"Under-treatment of cholesterol disorders is a major public health challenge," said lead author David Goff Jr., M.D., Ph.D. "In our study of middle-age and older adults with no symptoms of cardiovascular disease, about a third had cholesterol disorders that would require drug treatment under current guidelines. Yet, only 54 percent of those who needed treatment were getting it."
In addition, the researchers found that cholesterol control was lowest in study participants who were at the highest risk of developing heart vessel disease. Cholesterol disorders such as having "good" cholesterol that is too low or "bad" cholesterol that is too high are a major risk factor for cardiovascular disease, which is the leading cause of death in the United States.
"Cardiovascular disease is a significant health problem in this country and lipid-lowering therapy has been proven to help prevent it," said Goff, a professor of public health sciences and internal medicine at Wake Forest's School of Medicine, part of Wake Forest University Baptist Medical Center. "Our research illustrates the importance of improving the treatment and control of cholesterol disorders and eliminating treatment disparities."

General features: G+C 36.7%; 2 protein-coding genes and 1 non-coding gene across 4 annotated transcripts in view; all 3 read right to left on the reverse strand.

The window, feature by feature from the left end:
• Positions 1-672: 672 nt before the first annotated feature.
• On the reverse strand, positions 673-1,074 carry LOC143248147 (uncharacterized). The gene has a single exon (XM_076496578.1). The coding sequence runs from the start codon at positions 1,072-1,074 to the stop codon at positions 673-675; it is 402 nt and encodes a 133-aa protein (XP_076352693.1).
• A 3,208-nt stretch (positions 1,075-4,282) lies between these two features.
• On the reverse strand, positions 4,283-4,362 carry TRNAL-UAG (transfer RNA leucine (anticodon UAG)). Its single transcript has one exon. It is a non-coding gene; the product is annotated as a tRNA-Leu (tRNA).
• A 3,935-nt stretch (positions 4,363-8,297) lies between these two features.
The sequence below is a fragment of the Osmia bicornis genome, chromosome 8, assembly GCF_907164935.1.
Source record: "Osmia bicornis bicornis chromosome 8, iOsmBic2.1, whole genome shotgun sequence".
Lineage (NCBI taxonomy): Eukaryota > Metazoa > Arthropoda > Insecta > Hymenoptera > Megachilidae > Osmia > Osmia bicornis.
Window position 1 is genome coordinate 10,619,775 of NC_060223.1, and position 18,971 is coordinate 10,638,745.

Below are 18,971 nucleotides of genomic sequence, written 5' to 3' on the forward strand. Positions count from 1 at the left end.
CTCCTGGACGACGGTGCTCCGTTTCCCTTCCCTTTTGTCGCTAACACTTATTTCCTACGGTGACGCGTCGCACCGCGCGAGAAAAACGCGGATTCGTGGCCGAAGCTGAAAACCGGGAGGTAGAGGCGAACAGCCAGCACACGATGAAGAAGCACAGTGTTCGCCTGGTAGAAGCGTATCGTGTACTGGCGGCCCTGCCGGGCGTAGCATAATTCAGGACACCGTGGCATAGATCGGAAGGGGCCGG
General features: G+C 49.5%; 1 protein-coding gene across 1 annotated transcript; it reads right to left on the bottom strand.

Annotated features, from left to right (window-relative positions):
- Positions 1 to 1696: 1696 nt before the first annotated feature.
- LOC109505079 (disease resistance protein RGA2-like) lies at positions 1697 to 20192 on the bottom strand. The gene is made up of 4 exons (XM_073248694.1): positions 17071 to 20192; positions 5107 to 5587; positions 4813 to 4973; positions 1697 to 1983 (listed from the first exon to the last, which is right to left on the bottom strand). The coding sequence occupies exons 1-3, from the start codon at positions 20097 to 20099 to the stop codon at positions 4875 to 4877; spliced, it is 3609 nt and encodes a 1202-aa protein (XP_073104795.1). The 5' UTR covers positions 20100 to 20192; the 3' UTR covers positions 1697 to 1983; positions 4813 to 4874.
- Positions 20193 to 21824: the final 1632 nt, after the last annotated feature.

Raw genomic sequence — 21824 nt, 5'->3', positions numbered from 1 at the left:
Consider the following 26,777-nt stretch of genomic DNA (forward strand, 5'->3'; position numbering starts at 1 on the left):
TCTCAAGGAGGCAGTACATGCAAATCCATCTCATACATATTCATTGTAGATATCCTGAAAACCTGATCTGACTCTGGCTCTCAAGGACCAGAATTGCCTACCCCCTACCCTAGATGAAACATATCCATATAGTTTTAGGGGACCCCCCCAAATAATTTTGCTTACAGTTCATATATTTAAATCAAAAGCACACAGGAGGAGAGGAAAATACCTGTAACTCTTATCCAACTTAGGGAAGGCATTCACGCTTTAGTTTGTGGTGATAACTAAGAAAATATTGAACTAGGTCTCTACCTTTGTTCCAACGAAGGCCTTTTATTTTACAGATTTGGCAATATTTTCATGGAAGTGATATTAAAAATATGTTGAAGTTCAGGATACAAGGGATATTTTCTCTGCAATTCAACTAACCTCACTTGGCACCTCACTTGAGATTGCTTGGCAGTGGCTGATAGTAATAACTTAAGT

The data came from the Multi-Ethnic Study of Atherosclerosis (MESA), a population-based study of 6,814 men and women who had no known cardiovascular disease. Caucasian, Hispanic, Chinese and African-American participant were recruited some six communities (Forsyth County, Baltimore, Chicago, Los Angeles, northern Manhattan, N.Y., and St. Paul, Minn.).